In my junior year of high school, I was sitting in a spin class when I had an epiphany.
In the middle of the class, I looked to my left, and the girl next to me had smooth hair and a perfect nose, and I was so f*cking jealous. TBH, the frizzy hair was not that big of a deal to me because I had Keratin scheduled the next week—it was the nose that pissed me off because no matter what Kardashian-Jenner bullsh*t contour tip I tried, I was always going to have a f*cking beak on my face.
Usually, I’m really against workout instructors trying to be super inspirational, but I guess that day when the teacher tried to convince me that I truly was in charge of my own destiny, something changed inside of me. I realized that it wasn’t like there was nothing to do about my nose—helloooo plastic surgery.
That wasn’t the first time I’d thought about getting a nose job. From the boy who told me I looked like a toucan in my eighth-grade art class, to the one who didn’t slow dance with me at a bat mitzvah in seventh-grade because I was “kinda cute but had a weird nose,” I definitely had some pent-up insecurities.
It got to the point where I would spend hours watching makeup videos on YouTube trying to contour my nose and getting pissed off because it only made it look more obvious. At some point in ninth or tenth grade, I started covering my nose in pictures, opting for a pose that I thought looked cute or candid but was just there to mask (what I saw as) the enormous trumpet on my face.
So, my eventual nose job was always pretty much always an unspoken thing. When I came home and told my parents that it was time, they weren’t exactly surprised. It was not like they encouraged me to get one before I expressed interest, but a nose job was pretty much always on the table.
The fact that I had a nose job isn’t new or revolutionary information to my friends—it’s like my number one personality trait (having a nut allergy comes in as a close second). My relationship with my nose has always been a huge part of my life, more so before my surgery than now, and the insecurity it caused me was incredibly consuming.
While I literally regret nothing about the decision I made, there definitely are some things I wish I looked into and knew before I had the surgery. Some of these seem pretty intuitive, but trust me, when you’re on whatever pain med your doctor gives you, and you have a weird pad thing under your nose, you aren’t thinking rationally. Whatever, you live, and you learn… right? Here’s what I learned from getting my nose job that I wish I’d known beforehand.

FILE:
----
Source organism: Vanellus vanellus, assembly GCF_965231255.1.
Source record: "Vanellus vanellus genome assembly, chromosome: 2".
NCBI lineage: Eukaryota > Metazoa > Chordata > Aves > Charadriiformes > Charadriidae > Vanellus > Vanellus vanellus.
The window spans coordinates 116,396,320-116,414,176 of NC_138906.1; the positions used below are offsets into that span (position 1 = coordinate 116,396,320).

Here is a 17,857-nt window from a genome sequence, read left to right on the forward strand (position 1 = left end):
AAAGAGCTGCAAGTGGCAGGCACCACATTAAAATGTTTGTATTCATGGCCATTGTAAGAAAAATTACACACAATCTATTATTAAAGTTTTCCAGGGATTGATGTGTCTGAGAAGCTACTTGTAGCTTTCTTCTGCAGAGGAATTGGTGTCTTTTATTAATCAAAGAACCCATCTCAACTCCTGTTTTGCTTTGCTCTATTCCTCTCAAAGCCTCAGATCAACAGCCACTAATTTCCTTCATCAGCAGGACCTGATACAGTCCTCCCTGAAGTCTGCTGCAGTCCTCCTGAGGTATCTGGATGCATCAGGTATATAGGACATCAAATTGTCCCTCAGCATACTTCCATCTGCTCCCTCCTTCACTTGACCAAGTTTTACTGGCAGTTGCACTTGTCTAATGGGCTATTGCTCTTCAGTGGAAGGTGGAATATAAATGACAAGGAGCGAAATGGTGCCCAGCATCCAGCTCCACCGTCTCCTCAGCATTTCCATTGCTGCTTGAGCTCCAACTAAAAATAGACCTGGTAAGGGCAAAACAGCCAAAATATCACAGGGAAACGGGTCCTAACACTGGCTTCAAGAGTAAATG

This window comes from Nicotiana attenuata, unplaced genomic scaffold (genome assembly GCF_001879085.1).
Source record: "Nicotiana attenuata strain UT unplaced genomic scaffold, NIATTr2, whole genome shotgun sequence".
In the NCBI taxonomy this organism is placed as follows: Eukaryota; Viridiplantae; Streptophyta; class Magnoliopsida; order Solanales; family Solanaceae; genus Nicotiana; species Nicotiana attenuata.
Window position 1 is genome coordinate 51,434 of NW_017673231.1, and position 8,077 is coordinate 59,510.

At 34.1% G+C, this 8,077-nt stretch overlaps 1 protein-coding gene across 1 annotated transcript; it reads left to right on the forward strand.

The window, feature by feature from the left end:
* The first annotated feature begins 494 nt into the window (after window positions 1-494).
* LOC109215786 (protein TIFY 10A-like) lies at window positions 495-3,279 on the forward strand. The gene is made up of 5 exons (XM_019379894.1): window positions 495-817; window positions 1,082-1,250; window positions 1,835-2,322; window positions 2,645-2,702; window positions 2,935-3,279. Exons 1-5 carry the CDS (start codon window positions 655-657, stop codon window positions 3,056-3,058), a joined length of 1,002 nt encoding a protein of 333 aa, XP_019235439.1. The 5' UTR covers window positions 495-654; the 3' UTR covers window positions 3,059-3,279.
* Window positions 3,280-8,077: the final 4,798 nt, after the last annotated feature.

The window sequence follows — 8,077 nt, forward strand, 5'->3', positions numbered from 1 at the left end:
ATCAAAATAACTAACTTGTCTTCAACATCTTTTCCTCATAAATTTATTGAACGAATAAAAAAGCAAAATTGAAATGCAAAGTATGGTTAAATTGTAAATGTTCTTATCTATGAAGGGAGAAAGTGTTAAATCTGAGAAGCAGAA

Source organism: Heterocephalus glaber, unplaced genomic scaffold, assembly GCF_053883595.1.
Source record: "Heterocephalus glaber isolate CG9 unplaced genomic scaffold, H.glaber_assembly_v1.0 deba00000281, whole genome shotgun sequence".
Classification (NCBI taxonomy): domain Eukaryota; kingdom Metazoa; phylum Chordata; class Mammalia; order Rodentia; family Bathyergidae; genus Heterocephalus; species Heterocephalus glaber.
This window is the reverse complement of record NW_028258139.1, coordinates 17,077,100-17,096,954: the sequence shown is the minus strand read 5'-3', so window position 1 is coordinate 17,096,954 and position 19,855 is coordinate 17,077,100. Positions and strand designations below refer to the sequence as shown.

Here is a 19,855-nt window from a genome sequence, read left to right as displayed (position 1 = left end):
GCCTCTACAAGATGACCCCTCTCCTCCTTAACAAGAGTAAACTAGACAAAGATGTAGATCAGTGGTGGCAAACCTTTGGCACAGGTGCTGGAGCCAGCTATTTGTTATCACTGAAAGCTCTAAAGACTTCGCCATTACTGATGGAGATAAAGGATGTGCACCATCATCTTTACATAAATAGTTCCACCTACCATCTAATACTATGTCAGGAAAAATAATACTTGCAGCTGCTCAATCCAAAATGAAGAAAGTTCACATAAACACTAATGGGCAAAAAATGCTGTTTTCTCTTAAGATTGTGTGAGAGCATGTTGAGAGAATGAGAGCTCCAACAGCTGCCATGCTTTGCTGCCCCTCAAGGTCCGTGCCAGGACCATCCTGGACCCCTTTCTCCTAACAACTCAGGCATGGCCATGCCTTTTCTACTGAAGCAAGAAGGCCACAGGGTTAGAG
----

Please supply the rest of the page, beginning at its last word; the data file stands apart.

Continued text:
It’s Not Going to Be What You Expect
It’s not like in that episode of Glee when Rachel Berry brought Quinn to the plastic surgeon to show him what she wanted to look like. My doctor actually didn’t really take my input and didn’t show me a picture of my future self that I could have made on FaceTune.
In so many words, my surgeon (WHOM I LOVE) said to me, “if you really have a vision that you’re committed to, you can show me, but I’m basically just going to balance out your features. You’re not going to look like a whole new person.” At the time, I might have wanted that, but he was totally right—I just needed to trust him. He also asked me if I wanted a chin surgery because I guess those normally go hand-in-hand, and to that, I said thanks, but no thanks.
There Is No ‘Right Reason’ To Get Plastic Surgery
TBH: I got a nose job because I was insecure. I was aware that my insecurity made me quite
bitchy intolerable. I didn’t like how I looked, and I really didn’t like how I projected that onto other people.
Okay, even that wasn’t completely honest. While my insecurity was the rationale for me thinking about the potential of having a nose job, that isn’t why I pulled the trigger. As my surgery date grew closer, and I let more of my friends in the loop, I started becoming more aware that the people in my life didn’t think I would go through with it.
So, yeah, my rationale for actually getting on the operating table and actually going through with my surgery was the same rational frat guys use when they jump off a roof onto a folding table: “do it b*tch, you won’t.”
In all seriousness, I don’t regret getting my nose job. I wouldn’t change a thing about the way I approached it, but I do wish I treated this life-altering decision with a little more gravity. There really are no wrong answers or justifications for getting plastic surgery (but, like, maybe the “do it, you won’t” thing wasn’t my best call).
Okay, I lied. There is one wrong answer: your reason to get plastic surgery should not be that you think it will fix everything in your life. Not to be gross and cliche, but plastic surgery should never be the answer to finding happiness, but it can be something that helps you get there.
Recovery Might Not Be the Hardest Part